March 25, 2006

In Protest of Progress


Hundreds of thousands of “Students” have been protesting in the streets of France attempting to make sure that the status quo stays firmly in place. They are not advocating some new radical social policy, protesting human rights abuses, or any anything else so lofty. They are protesting new legislation which would make it easier for French employers to fire an employee, which currently is nearly an impossibility. Under the news laws, there is a possibility that a French employee would not have a guaranteed job with the same company for life.

In a country with 10 percent unemployment and a growing and obviously discontented Muslim minority population who essentially are not allowed to participate in the French job market, you would think that the populace would wise up and allow their government to take steps to rectify the situation, as this new legislation is attemping to do. In France, no such luck. Protesting and the flipping of cars seems to be France’s national pastime at this point. The average person on the street seems to be of the mindset, “protest first, ask questions later.” In France, if you are one of the 75% of people with a good job guaranteed for life regardless of your ability to carry out said job, then everything for you is fine. As a result, French employers are actually less likely to even hire new employees, or as many employees because once a person is hired it is nearly impossible to fire them regardless of their job performance, proficiency, or competence. I can see why there is an emotional knee jerk response to want to see that the status quo stays firmly in place because, no one wants to be out of a job. But beyond the surface, eventually there has to be the realization that an open, performance based job market is more beneficial to the French economy because it allows French businesses to be more competitive with businesses overseas who are not hamstrung by and beholden to a paternalistic “cradle to grave” government which makes sure that most of its citizenry has a guaranteed job for life at the expense of its own global economic competitiveness.

For the moment at least, it appears as though the romance of protesting against the French government has won out over logical and prudential policy, which is what happens when a country fails to embrace capitalism and instead clings to the tenets of “cradle to grave” leftist thought and the flawed principles of socialism.

7 comments:

Editor - 201k.com said...

It's true; the old ways are changing.

On the other hand, Laetitia Casta rocks.

Jaz said...

It’s now two days later, and I’m still watching footage of major nationwide protests and riots in France, which has at this point officially become a nationwide work stoppage and strike. What a wild country. I’m watching footage of French police massing in riot gear and then charging into the crowd to break it up. (This is new crowd dispersal tactic that I’ve heard of where the police team masses in a scrum like a rugby team and then sprints into the crowd as a large, protective gear clad, mass of humanity. It’s pretty cool to watch actually.) In the crowd, every other person has either a digital camera, a full fledged video camera, or a cell-phone camera and are snapping away while the police are being pelted with paint bombs, rocks and bottles. Some 200 thousand people are protesting nationwide at this point. This country is officially going crazy. The poor policemen, who are under attack because they are doing their job, are Frenchmen as well. I’d like to think that law enforcement would never receive such poor treatment in America, especially after 9-11. Just think of the heroism of cops and firefighter in New York after 9-11. Cops are your own fellow countrymen, working class people doing a difficult job.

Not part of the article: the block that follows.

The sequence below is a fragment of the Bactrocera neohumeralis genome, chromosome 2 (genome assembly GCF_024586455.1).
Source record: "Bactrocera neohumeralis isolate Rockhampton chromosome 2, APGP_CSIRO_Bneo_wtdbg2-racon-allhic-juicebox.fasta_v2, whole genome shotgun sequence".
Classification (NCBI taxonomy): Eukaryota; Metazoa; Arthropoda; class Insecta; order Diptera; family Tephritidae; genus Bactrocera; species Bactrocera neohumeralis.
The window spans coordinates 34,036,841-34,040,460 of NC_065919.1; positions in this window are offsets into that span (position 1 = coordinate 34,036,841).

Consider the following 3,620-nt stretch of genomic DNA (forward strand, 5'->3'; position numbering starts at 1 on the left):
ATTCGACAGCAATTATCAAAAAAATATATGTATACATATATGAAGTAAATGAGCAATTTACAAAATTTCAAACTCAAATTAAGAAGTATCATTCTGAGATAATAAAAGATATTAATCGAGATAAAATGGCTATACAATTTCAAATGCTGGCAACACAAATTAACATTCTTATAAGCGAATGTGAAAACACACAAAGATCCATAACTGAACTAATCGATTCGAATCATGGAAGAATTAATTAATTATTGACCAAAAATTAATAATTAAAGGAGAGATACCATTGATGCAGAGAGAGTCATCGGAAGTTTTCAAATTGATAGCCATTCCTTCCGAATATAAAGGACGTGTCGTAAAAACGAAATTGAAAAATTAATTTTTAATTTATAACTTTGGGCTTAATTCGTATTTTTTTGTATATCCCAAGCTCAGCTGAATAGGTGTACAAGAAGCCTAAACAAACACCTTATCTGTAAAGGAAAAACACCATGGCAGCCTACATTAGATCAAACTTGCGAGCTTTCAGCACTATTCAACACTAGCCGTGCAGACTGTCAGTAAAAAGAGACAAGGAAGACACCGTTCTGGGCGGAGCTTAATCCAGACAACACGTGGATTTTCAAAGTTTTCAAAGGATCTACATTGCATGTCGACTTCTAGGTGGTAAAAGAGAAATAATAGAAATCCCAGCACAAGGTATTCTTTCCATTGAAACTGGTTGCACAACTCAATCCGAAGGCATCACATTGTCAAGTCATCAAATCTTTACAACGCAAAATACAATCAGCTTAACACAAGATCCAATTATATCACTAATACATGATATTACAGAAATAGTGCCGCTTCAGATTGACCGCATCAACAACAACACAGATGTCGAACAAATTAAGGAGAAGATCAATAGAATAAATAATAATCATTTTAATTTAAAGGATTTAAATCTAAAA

France is certainly a unique country and it is going in so many different directions with so many civil disturbances lately that they make what is going on in America seem to be calm and peaceful. Perhaps Americans have a better ability to carry out a debate on whatever issue in a relatively sane manner.


To editor-201k.com: Thanks for reading, I’ve added a link to the site you’re in charge of on this blog under the sidebar heading: "Recommended". It’s refreshing to see liberals who are proud to be referred to as such. And Laetitia Casta is very hot, yes.

Editor - 201k.com said...

Thanks for the link; if we ever get around to doing them I'll return the favor. Just haven't done it.

I admit that I like the French; I'm probably the only American that does. They're kind of crazy in a way that I like.

They've had relatively great job security for ages, and they're afraid of suffering the outsourcing -- and accompanying pay cuts and standard of living cuts -- that we have. We probably don't agree on it, but I can see their point. It's hard to think about the "greater benefits" of capitalism when it's your paycheck and family.

The clashes with police are bad; they might be hoping the police will take their side, or that they can scare the government into protecting jobs. They may be right.

Chris said...

Jaz, very good insight. I think I'm in total agreement with you on this.

Chris said...

I can't believe that I'm not on your allies list :)

Jaz said...

Thanks MJ. I beginning to think that conflict is not always desirable over concurrence in Blogworld. On that other thing...done and done.

Kent said...

No wonder the French are pissed. Until now they've been allowed to do a bad job and still be guaranteed their jobs. Plus universal benefits, plus five weeks of paid vacation a year. Not a bad deal.